With the Hammer loaded up and a car full of pasta, cans of beans, and a box of beer, I was ready for a week at the "Rusty Can" with some friends. A desert escape from electricity, cell phone service, and the city. My imagination was taking me down dirt roads to hidden hot springs, spending days working in a ghost town coffee shop, and bonding with The Hammer in Big Bend National Park.
As I was on my way to "The Can," waiting for a hail storm to pass in Ozona (about 6-hours outside of Austin), Scott was busy crashing his motorcycle in an unfortunate accident, breaking his collarbone, crushing his foot, and doing some minor damage to his bike. (read about it)
Our weeks of desert bliss and adventure were turned to bags of ice, heat packs, one-armed motorcycle repairs, and sketchy two-up rides with me driving, no brake lever to speak of, and crooked handle bars. Thanks to some amazing friends, Scott's work engagements were covered and we had a lovely "Hovel" to stay in while Scott recovered for a few days.
In the course of the crash, Whiskers bent it's frame near the passenger foot peg, causing it to rip a hole into the aluminum swing arm. Additional damage was a broken weld on the foot peg, twisted handle bars, the brake lever busted about an inch from the master cylinder, and a nice gouge in the crank case. Relatively minor injuries to human and machine. A sling, a weld or two, new levers, and some ace bandages.
We were able to get the swing arm and foot peg tabs welded at a shop in Austin. We bent back the frame ourselves by ratchet strapping the motorcycle to a tree, and attaching ratchet straps to the bent portion of the frame and likewise to the truck. I used the bike and tree as leverage to pull the frame as Scott tightened the straps. It worked quite well, and took us about a half an hour to re-bend both sides of the frame.
Somehow Whiskers passed inspection with exposed wires to serve as a "functioning horn," along with broken brake and clutch levers. Gotta love Texas.
Safely back in Utah after visiting amazing friends and a short trip to Mexico, our next project involved a 1970's sewing machine - first fixing it up and then using it to make a new seat cover for Scott's motorcycle which had started splitting after years of hard use. Crocodile-skin printed vinyl. We took off the original seat cover and made a pattern (which didn't work), got frustrated, and I hastily eyeballed and cut out a new set of vinyl pieces. We sweated out some bullets and stressed about the difficulty of cutting the last of the fabric. Sewing that shit was not exactly straight seams - it was tricky - but all said and done our fears were put to rest and the seat looks and functions well.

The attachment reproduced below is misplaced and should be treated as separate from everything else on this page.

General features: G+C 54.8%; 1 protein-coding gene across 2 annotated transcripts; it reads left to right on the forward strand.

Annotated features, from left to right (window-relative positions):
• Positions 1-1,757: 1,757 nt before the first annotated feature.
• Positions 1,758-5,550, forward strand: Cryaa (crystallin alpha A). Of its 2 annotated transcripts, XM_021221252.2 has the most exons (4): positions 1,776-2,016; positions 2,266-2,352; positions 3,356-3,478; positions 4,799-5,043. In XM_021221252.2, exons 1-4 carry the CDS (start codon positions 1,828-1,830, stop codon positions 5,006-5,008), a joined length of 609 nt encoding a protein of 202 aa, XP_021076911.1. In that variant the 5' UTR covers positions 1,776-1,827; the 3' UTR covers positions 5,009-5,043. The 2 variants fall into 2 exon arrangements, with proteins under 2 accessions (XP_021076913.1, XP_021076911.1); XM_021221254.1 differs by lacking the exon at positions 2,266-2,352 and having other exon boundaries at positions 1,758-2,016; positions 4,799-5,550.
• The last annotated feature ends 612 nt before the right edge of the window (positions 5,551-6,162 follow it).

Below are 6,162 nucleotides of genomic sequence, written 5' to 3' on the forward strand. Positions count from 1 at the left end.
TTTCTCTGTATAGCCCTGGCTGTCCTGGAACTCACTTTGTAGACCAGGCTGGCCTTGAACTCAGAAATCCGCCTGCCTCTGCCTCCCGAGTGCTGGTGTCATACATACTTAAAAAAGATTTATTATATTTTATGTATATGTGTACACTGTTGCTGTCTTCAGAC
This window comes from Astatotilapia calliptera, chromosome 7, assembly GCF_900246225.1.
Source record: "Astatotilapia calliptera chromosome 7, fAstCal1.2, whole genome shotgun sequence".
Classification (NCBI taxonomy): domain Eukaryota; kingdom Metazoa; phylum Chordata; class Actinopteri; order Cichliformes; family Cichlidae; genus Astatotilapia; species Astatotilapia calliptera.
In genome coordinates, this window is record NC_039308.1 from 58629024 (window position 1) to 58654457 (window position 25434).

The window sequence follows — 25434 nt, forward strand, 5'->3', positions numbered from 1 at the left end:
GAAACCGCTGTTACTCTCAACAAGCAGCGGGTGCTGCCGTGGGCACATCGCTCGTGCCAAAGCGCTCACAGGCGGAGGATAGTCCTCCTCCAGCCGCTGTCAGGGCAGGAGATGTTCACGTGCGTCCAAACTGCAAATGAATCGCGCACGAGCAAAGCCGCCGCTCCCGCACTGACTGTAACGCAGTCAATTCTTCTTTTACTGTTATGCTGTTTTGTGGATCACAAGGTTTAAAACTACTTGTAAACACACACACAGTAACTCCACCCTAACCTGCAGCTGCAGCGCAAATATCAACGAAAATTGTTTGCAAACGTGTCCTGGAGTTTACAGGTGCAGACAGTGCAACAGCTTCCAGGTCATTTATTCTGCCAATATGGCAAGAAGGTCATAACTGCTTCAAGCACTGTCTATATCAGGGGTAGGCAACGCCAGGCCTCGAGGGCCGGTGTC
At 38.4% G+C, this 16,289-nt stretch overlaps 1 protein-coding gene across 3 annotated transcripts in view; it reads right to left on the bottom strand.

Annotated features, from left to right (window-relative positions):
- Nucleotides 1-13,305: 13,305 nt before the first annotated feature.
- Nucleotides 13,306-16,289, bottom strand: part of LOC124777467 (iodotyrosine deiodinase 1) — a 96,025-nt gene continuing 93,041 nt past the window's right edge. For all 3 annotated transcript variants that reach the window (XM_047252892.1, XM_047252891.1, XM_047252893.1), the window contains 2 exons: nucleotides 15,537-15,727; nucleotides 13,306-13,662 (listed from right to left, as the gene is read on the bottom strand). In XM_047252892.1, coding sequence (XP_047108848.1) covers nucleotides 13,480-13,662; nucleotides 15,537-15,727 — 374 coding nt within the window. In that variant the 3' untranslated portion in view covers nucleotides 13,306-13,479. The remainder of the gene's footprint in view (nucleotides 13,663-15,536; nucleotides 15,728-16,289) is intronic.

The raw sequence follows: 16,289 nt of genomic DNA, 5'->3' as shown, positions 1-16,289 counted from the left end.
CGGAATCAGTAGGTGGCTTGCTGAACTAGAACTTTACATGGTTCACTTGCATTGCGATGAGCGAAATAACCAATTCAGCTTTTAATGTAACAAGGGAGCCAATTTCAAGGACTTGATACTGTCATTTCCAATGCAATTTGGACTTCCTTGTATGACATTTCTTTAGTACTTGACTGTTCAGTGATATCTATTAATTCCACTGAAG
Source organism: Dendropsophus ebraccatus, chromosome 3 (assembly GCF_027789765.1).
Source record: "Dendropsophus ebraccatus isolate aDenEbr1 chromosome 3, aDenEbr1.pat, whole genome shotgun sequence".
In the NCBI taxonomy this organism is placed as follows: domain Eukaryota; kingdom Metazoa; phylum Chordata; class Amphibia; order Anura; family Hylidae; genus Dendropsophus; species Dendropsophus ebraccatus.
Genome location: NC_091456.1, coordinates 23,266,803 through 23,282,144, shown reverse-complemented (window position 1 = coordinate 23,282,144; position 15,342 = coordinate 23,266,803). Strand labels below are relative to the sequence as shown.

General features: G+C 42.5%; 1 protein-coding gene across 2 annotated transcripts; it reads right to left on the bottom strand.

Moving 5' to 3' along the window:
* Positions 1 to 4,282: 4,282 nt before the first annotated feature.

A new aftermarket seat cover costs around $45 if you order it online. You still have to stretch and staple it. This alternative cost us $11 in vinyl and a couple of hours. An additional "advantage?" is that it's totally custom. Very one of a kind. Now that I know how to do it, I kind of want zebra print vinyl for The Hammer... But I will heed the wisdom of my grandfather and stay with the original red: If it ain't broke, don't fix it.
Next up on the agenda: Re-build the hammer (we took apart the engine and as we suspected, it was running on a performance high-compression piston which accounts for the need for 93 octane fuel and the frequent detonation). The cylinder has been honed by a local Harley shop in exchange for some beer, and we are waiting for new gaskets and rings in the mail. I still need to clean and put new seals in the valves, put in a new copper gasket (long-lasting and reducing the compression just a bit more), clean everything up, and break it in. I'm missing having a motorcycle to ride in the meantime.
In addition to the mechanics, I am making roll-top panniers out of Carhart factory seconds which will be waxed and painted for water resistance. More inexpensive, labor intensive, custom work.
Finally, the reality of picking up and committing to the road has hit me. The existential cliff has been jumped. The sacrifices have been weighed. We are all in and August will be here in the blink of an eye.